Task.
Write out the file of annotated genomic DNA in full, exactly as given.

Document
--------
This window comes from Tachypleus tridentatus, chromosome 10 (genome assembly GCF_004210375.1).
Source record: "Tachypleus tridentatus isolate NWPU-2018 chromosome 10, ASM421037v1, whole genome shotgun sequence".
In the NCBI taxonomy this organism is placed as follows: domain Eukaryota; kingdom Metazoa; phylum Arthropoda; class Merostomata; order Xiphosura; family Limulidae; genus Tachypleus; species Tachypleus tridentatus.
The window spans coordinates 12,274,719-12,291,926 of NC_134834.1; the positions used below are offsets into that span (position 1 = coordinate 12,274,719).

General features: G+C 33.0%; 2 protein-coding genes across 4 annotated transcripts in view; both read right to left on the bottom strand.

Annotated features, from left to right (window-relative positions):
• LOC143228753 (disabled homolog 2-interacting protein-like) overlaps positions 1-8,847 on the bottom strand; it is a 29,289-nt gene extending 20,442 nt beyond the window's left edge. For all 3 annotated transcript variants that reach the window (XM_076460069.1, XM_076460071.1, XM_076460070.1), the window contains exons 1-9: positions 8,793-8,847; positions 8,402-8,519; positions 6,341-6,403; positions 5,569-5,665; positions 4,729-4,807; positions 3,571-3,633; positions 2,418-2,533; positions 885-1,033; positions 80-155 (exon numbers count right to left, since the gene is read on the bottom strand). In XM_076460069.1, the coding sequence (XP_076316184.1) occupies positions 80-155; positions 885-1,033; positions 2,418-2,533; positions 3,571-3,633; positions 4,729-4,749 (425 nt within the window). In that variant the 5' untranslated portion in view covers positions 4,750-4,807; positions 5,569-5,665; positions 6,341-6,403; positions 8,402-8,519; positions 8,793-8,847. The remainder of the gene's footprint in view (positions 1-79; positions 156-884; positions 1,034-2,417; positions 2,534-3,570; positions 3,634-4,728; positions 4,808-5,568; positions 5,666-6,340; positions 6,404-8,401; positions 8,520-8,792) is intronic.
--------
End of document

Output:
This window comes from Tachypleus tridentatus, chromosome 10 (genome assembly GCF_004210375.1).
Source record: "Tachypleus tridentatus isolate NWPU-2018 chromosome 10, ASM421037v1, whole genome shotgun sequence".
In the NCBI taxonomy this organism is placed as follows: domain Eukaryota; kingdom Metazoa; phylum Arthropoda; class Merostomata; order Xiphosura; family Limulidae; genus Tachypleus; species Tachypleus tridentatus.
The window spans coordinates 12,274,719-12,291,926 of NC_134834.1; the positions used below are offsets into that span (position 1 = coordinate 12,274,719).

General features: G+C 33.0%; 2 protein-coding genes across 4 annotated transcripts in view; both read right to left on the bottom strand.

Annotated features, from left to right (window-relative positions):
• LOC143228753 (disabled homolog 2-interacting protein-like) overlaps positions 1-8,847 on the bottom strand; it is a 29,289-nt gene extending 20,442 nt beyond the window's left edge. For all 3 annotated transcript variants that reach the window (XM_076460069.1, XM_076460071.1, XM_076460070.1), the window contains exons 1-9: positions 8,793-8,847; positions 8,402-8,519; positions 6,341-6,403; positions 5,569-5,665; positions 4,729-4,807; positions 3,571-3,633; positions 2,418-2,533; positions 885-1,033; positions 80-155 (exon numbers count right to left, since the gene is read on the bottom strand). In XM_076460069.1, the coding sequence (XP_076316184.1) occupies positions 80-155; positions 885-1,033; positions 2,418-2,533; positions 3,571-3,633; positions 4,729-4,749 (425 nt within the window). In that variant the 5' untranslated portion in view covers positions 4,750-4,807; positions 5,569-5,665; positions 6,341-6,403; positions 8,402-8,519; positions 8,793-8,847. The remainder of the gene's footprint in view (positions 1-79; positions 156-884; positions 1,034-2,417; positions 2,534-3,570; positions 3,634-4,728; positions 4,808-5,568; positions 5,666-6,340; positions 6,404-8,401; positions 8,520-8,792) is intronic.